District of Western Pennsylvania Decision in Martrano
Fast forward two months from the Colorado court's decision. The U.S. District Court for the District of Western Pennsylvania, on nearly the exact same set of allegations, outright rejected the Colorado court's analysis and held that federal law, not state contract law, governs the enforceability of the class action bar provision.
After declining to dismiss the case, the court began its analysis of the class action bar provision with the assertion that "Federal Courts sitting in diversity apply state substantive law and federal procedural law." Because the court concluded that consolidation and class-wide adjudication are governed by Federal Rule 42 and Federal Rule 23, respectively, the court held that the inquiry is whether the waiver arising out of the contract comports with those federal rules.
As did the Bonanno court, the Martrano court noted the dearth of authority on the enforceability of class action bars. The Martrano court looked to the jurisprudence of forum selection clauses as a starting point for its analysis.
The court noted that class action bars differ from forum selection clauses where the parties' preferences have substantial weight, because "consolidation is a matter to be decided by the Courts, not the parties, based on the Court's view of efficiency." Thus, if the prerequisites of Rule 23 are met, the focus shifts to whether "a class action is superior to other methods of adjudication," not whether a class action is preferred by the parties.
The court flatly stated that "the ultimate governing standard is furtherance of efficient judicial administration, which leaves no room for enforceability of private agreements among litigants."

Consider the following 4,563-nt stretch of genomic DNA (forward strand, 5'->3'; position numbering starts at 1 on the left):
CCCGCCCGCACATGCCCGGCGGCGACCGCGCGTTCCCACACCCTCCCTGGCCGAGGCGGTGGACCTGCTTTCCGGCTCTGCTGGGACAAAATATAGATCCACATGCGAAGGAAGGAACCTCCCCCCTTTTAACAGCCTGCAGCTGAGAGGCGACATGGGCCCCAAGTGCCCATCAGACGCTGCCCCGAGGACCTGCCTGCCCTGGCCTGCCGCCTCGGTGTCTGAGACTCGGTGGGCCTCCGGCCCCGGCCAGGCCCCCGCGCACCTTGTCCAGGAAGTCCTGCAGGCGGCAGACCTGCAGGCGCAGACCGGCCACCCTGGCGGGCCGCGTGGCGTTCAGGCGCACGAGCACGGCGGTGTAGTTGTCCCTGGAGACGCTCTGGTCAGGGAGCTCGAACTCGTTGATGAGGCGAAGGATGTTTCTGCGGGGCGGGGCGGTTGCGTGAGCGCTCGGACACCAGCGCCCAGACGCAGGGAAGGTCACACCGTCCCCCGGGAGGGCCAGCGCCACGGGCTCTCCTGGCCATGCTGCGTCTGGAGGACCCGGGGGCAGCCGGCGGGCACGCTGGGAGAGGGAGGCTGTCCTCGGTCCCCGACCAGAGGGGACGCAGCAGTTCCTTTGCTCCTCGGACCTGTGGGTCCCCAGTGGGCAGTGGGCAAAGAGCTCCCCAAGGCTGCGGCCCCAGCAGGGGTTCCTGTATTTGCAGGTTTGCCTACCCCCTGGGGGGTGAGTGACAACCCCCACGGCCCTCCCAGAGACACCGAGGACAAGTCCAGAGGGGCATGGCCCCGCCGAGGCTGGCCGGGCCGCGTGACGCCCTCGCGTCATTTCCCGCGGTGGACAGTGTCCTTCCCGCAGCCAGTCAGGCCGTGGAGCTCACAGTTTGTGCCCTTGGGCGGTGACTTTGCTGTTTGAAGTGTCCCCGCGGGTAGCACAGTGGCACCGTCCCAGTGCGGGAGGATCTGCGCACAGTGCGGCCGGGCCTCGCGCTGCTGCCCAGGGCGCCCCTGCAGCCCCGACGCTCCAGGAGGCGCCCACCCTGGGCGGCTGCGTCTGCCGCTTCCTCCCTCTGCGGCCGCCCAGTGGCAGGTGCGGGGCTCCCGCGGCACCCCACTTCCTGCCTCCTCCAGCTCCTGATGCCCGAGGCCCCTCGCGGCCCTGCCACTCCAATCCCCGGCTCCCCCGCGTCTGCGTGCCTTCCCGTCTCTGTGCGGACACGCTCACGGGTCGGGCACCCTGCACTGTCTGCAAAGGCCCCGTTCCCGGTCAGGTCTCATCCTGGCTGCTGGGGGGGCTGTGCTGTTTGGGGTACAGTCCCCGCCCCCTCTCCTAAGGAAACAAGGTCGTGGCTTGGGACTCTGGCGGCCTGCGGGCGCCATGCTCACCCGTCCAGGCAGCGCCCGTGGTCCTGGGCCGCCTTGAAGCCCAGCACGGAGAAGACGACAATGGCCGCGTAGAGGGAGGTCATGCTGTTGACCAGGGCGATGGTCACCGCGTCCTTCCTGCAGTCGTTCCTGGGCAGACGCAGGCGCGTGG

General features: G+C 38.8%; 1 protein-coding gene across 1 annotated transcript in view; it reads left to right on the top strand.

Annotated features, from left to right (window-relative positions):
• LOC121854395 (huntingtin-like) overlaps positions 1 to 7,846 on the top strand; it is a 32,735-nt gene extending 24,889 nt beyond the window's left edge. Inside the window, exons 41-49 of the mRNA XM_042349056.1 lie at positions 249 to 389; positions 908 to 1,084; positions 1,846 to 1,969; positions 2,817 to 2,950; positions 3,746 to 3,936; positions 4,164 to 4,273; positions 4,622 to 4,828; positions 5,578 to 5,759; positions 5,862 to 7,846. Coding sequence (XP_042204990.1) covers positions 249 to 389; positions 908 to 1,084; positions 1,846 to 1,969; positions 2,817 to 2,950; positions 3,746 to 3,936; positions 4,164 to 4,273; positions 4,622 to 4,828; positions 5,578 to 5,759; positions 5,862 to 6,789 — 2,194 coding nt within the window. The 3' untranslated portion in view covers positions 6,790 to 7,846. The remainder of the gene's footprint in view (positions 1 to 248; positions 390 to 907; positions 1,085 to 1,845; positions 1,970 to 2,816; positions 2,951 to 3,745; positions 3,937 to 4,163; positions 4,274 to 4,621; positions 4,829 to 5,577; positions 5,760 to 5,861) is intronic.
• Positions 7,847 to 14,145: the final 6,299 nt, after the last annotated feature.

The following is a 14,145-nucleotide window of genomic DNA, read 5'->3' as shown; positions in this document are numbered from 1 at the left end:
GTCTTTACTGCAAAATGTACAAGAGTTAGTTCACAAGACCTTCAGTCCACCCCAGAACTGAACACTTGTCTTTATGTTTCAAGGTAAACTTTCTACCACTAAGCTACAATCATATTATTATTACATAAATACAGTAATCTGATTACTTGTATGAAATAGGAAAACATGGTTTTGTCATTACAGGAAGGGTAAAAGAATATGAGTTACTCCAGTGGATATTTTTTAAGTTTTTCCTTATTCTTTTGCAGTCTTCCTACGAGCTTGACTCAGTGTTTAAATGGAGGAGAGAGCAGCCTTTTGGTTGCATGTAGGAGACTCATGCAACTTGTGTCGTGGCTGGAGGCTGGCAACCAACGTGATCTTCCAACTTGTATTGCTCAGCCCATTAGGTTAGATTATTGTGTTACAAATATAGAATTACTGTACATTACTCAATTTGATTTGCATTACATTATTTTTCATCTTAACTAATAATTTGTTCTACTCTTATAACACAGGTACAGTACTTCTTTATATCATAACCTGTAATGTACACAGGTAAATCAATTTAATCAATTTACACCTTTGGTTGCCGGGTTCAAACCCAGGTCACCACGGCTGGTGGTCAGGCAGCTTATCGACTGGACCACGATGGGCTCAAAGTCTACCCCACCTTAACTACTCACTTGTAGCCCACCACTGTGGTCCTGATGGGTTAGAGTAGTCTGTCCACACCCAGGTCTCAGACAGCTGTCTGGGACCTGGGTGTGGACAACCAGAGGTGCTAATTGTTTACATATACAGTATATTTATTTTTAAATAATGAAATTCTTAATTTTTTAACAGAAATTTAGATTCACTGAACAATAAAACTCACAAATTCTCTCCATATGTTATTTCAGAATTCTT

As such, the court found that the class could be certified, notwithstanding the contrary provision in the franchise agreement.
Just a few days after the Pennsylvania federal court issued its decision, the Tenth Circuit Court of Appeals denied an interlocutory appeal by the plaintiffs in the Colorado federal court action. Thus, both opinions currently stand.
The similarity between the opinions is how unequivocal each court was in its stance on the enforceability class action bar. The opinions could not be more at odds, however, in their analysis and outcome. Indeed, these opinions are a cautionary tale regarding the risk of inconsistent outcomes in multiple litigations.
More importantly, the divergent nature of not only the outcome, but also the analysis of the courts, has ramifications for corporations drafting class action bar provisions. As it appears from these cases, depending on what district court you are in, the clauses may be subject to analysis under either state or federal law.With diametrically opposing authority on the issue, and several more Quiznos franchisee actions pending in various courts around the country, the enforceability of the class action bar provision in franchising contracts may be determined more by where a franchisor gets sued than the content of its franchise agreement.